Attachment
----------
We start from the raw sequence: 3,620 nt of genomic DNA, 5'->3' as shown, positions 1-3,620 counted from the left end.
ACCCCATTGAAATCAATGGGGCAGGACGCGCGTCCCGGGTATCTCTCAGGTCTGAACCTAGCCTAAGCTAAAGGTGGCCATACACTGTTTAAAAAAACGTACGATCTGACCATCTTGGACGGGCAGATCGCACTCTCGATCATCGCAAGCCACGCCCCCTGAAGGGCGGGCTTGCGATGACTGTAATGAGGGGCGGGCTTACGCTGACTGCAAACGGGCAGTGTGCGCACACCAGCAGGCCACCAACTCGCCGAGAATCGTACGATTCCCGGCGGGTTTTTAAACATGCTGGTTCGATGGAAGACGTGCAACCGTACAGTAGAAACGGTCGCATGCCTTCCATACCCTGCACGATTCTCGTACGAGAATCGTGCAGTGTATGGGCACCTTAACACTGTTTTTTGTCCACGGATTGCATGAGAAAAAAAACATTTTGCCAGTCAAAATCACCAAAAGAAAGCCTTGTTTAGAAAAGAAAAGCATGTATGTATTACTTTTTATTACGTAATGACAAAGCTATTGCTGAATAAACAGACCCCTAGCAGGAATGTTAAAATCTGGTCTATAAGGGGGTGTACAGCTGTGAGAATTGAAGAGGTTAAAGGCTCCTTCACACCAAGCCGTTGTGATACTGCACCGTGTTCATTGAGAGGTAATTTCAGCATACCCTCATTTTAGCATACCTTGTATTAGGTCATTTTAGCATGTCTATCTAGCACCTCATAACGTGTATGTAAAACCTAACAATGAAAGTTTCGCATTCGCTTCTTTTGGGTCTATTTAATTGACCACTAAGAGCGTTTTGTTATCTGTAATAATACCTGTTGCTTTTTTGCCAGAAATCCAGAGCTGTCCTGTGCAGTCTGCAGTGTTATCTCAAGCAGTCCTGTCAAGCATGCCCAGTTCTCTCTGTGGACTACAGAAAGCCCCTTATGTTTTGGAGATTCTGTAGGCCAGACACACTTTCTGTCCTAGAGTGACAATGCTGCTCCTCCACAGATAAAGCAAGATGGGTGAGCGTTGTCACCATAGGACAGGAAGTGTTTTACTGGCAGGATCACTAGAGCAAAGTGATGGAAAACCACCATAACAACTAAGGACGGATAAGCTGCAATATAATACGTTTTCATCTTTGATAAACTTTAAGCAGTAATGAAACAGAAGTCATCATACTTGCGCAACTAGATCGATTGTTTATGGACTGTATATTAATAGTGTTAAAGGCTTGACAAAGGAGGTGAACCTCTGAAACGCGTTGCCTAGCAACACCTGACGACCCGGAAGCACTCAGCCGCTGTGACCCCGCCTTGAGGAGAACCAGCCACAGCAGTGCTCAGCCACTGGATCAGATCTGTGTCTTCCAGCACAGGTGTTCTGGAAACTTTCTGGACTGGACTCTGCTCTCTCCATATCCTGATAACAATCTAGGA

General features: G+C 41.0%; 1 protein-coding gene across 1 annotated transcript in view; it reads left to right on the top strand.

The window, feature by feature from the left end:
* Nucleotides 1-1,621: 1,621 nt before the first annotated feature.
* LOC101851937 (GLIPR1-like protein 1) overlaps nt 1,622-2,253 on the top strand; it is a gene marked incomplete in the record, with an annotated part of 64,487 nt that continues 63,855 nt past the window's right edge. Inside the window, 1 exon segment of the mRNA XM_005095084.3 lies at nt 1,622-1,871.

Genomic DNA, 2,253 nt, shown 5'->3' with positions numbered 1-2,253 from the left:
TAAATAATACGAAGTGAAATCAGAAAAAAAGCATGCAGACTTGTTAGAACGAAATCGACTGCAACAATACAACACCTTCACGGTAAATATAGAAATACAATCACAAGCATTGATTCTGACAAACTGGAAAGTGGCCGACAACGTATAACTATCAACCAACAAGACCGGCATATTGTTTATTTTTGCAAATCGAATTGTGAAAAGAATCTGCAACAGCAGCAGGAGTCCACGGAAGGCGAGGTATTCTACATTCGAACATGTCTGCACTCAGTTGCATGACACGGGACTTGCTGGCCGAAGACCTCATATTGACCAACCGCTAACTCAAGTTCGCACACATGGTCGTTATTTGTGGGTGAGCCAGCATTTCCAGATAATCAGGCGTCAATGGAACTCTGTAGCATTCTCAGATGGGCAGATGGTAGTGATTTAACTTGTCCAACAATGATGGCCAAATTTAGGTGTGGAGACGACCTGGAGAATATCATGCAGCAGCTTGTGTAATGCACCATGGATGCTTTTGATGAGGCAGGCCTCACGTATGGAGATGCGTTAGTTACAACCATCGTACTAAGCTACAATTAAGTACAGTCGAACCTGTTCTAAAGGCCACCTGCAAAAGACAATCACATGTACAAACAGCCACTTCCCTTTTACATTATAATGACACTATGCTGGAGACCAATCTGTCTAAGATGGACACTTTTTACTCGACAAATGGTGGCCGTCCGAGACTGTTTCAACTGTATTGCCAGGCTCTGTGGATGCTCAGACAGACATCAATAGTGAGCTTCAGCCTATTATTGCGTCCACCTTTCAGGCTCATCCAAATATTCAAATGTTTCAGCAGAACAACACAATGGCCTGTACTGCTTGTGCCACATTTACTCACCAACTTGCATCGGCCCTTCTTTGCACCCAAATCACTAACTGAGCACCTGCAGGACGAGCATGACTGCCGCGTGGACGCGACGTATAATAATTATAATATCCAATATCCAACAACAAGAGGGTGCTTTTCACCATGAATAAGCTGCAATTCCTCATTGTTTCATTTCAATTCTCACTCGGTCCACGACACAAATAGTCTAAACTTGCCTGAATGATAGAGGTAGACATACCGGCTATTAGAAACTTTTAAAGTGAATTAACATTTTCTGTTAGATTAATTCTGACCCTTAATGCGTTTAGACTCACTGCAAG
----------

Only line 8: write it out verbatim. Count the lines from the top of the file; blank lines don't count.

TAAATAATACGAAGTGAAATCAGAAAAAAAGCATGCAGACTTGTTAGAACGAAATCGACTGCAACAATACAACACCTTCACGGTAAATATAGAAATACAATCACAAGCATTGATTCTGACAAACTGGAAAGTGGCCGACAACGTATAACTATCAACCAACAAGACCGGCATATTGTTTATTTTTGCAAATCGAATTGTGAAAAGAATCTGCAACAGCAGCAGGAGTCCACGGAAGGCGAGGTATTCTACATTCGAACATGTCTGCACTCAGTTGCATGACACGGGACTTGCTGGCCGAAGACCTCATATTGACCAACCGCTAACTCAAGTTCGCACACATGGTCGTTATTTGTGGGTGAGCCAGCATTTCCAGATAATCAGGCGTCAATGGAACTCTGTAGCATTCTCAGATGGGCAGATGGTAGTGATTTAACTTGTCCAACAATGATGGCCAAATTTAGGTGTGGAGACGACCTGGAGAATATCATGCAGCAGCTTGTGTAATGCACCATGGATGCTTTTGATGAGGCAGGCCTCACGTATGGAGATGCGTTAGTTACAACCATCGTACTAAGCTACAATTAAGTACAGTCGAACCTGTTCTAAAGGCCACCTGCAAAAGACAATCACATGTACAAACAGCCACTTCCCTTTTACATTATAATGACACTATGCTGGAGACCAATCTGTCTAAGATGGACACTTTTTACTCGACAAATGGTGGCCGTCCGAGACTGTTTCAACTGTATTGCCAGGCTCTGTGGATGCTCAGACAGACATCAATAGTGAGCTTCAGCCTATTATTGCGTCCACCTTTCAGGCTCATCCAAATATTCAAATGTTTCAGCAGAACAACACAATGGCCTGTACTGCTTGTGCCACATTTACTCACCAACTTGCATCGGCCCTTCTTTGCACCCAAATCACTAACTGAGCACCTGCAGGACGAGCATGACTGCCGCGTGGACGCGACGTATAATAATTATAATATCCAATATCCAACAACAAGAGGGTGCTTTTCACCATGAATAAGCTGCAATTCCTCATTGTTTCATTTCAATTCTCACTCGGTCCACGACACAAATAGTCTAAACTTGCCTGAATGATAGAGGTAGACATACCGGCTATTAGAAACTTTTAAAGTGAATTAACATTTTCTGTTAGATTAATTCTGACCCTTAATGCGTTTAGACTCACTGCAAG